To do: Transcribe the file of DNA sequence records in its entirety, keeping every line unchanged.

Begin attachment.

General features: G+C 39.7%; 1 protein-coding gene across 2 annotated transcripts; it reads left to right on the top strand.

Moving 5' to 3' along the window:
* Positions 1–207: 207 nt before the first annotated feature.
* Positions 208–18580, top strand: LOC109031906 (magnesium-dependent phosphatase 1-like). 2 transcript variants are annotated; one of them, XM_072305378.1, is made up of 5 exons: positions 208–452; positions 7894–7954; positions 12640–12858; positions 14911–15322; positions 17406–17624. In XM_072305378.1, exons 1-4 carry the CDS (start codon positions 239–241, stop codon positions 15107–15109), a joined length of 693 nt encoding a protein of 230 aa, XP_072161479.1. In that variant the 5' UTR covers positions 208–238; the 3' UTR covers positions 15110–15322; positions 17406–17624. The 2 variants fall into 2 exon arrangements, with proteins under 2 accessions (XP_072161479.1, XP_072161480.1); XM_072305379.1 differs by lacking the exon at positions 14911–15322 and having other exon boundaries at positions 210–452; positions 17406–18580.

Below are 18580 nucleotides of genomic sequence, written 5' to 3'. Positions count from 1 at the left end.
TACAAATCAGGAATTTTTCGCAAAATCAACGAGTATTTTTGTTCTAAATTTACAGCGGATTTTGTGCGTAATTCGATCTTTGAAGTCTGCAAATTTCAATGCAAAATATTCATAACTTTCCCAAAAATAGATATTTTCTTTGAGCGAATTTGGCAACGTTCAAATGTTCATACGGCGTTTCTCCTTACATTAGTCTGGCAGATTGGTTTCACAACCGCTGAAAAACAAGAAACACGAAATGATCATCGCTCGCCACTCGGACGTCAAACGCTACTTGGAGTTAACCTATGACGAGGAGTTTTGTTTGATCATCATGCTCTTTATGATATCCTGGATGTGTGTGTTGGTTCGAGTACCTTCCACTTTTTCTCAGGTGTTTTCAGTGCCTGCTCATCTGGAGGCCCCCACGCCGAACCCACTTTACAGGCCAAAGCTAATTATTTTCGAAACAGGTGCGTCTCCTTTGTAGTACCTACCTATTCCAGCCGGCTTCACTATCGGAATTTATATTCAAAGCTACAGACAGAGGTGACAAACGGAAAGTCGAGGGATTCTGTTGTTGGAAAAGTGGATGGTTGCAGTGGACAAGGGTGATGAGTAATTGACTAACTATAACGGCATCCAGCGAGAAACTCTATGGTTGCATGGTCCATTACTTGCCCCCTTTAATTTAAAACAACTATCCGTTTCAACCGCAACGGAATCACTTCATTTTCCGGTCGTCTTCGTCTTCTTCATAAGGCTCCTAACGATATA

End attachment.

General features: G+C 39.7%; 1 protein-coding gene across 2 annotated transcripts; it reads left to right on the top strand.

Moving 5' to 3' along the window:
* Positions 1–207: 207 nt before the first annotated feature.
* Positions 208–18580, top strand: LOC109031906 (magnesium-dependent phosphatase 1-like). 2 transcript variants are annotated; one of them, XM_072305378.1, is made up of 5 exons: positions 208–452; positions 7894–7954; positions 12640–12858; positions 14911–15322; positions 17406–17624. In XM_072305378.1, exons 1-4 carry the CDS (start codon positions 239–241, stop codon positions 15107–15109), a joined length of 693 nt encoding a protein of 230 aa, XP_072161479.1. In that variant the 5' UTR covers positions 208–238; the 3' UTR covers positions 15110–15322; positions 17406–17624. The 2 variants fall into 2 exon arrangements, with proteins under 2 accessions (XP_072161479.1, XP_072161480.1); XM_072305379.1 differs by lacking the exon at positions 14911–15322 and having other exon boundaries at positions 210–452; positions 17406–18580.

Below are 18580 nucleotides of genomic sequence, written 5' to 3'. Positions count from 1 at the left end.
TACAAATCAGGAATTTTTCGCAAAATCAACGAGTATTTTTGTTCTAAATTTACAGCGGATTTTGTGCGTAATTCGATCTTTGAAGTCTGCAAATTTCAATGCAAAATATTCATAACTTTCCCAAAAATAGATATTTTCTTTGAGCGAATTTGGCAACGTTCAAATGTTCATACGGCGTTTCTCCTTACATTAGTCTGGCAGATTGGTTTCACAACCGCTGAAAAACAAGAAACACGAAATGATCATCGCTCGCCACTCGGACGTCAAACGCTACTTGGAGTTAACCTATGACGAGGAGTTTTGTTTGATCATCATGCTCTTTATGATATCCTGGATGTGTGTGTTGGTTCGAGTACCTTCCACTTTTTCTCAGGTGTTTTCAGTGCCTGCTCATCTGGAGGCCCCCACGCCGAACCCACTTTACAGGCCAAAGCTAATTATTTTCGAAACAGGTGCGTCTCCTTTGTAGTACCTACCTATTCCAGCCGGCTTCACTATCGGAATTTATATTCAAAGCTACAGACAGAGGTGACAAACGGAAAGTCGAGGGATTCTGTTGTTGGAAAAGTGGATGGTTGCAGTGGACAAGGGTGATGAGTAATTGACTAACTATAACGGCATCCAGCGAGAAACTCTATGGTTGCATGGTCCATTACTTGCCCCCTTTAATTTAAAACAACTATCCGTTTCAACCGCAACGGAATCACTTCATTTTCCGGTCGTCTTCGTCTTCTTCATAAGGCTCCTAACGATATA